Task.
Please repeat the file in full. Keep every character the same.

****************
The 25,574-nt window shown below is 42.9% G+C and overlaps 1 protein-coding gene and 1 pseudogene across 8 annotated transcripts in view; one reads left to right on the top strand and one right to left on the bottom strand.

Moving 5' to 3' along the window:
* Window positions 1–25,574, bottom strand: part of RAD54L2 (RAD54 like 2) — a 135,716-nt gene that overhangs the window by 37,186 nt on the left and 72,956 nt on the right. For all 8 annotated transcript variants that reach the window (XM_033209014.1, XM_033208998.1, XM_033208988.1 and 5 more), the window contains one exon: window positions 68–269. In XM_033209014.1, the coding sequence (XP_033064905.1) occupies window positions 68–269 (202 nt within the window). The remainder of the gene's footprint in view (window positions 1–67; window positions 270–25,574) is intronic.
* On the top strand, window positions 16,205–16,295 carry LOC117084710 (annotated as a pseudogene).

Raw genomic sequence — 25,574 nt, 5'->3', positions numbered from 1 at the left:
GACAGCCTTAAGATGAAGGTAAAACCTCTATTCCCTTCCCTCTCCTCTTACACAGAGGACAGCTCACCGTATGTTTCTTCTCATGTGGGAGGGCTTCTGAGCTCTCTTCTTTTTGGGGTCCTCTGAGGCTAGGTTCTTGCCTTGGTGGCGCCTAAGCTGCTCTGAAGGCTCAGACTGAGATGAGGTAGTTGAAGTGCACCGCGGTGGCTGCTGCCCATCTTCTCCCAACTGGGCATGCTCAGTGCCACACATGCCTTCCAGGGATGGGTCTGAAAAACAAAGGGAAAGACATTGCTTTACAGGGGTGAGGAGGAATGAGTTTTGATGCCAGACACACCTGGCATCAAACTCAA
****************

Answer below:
The 25,574-nt window shown below is 42.9% G+C and overlaps 1 protein-coding gene and 1 pseudogene across 8 annotated transcripts in view; one reads left to right on the top strand and one right to left on the bottom strand.

Moving 5' to 3' along the window:
* Window positions 1–25,574, bottom strand: part of RAD54L2 (RAD54 like 2) — a 135,716-nt gene that overhangs the window by 37,186 nt on the left and 72,956 nt on the right. For all 8 annotated transcript variants that reach the window (XM_033209014.1, XM_033208998.1, XM_033208988.1 and 5 more), the window contains one exon: window positions 68–269. In XM_033209014.1, the coding sequence (XP_033064905.1) occupies window positions 68–269 (202 nt within the window). The remainder of the gene's footprint in view (window positions 1–67; window positions 270–25,574) is intronic.
* On the top strand, window positions 16,205–16,295 carry LOC117084710 (annotated as a pseudogene).

Raw genomic sequence — 25,574 nt, 5'->3', positions numbered from 1 at the left:
GACAGCCTTAAGATGAAGGTAAAACCTCTATTCCCTTCCCTCTCCTCTTACACAGAGGACAGCTCACCGTATGTTTCTTCTCATGTGGGAGGGCTTCTGAGCTCTCTTCTTTTTGGGGTCCTCTGAGGCTAGGTTCTTGCCTTGGTGGCGCCTAAGCTGCTCTGAAGGCTCAGACTGAGATGAGGTAGTTGAAGTGCACCGCGGTGGCTGCTGCCCATCTTCTCCCAACTGGGCATGCTCAGTGCCACACATGCCTTCCAGGGATGGGTCTGAAAAACAAAGGGAAAGACATTGCTTTACAGGGGTGAGGAGGAATGAGTTTTGATGCCAGACACACCTGGCATCAAACTCAA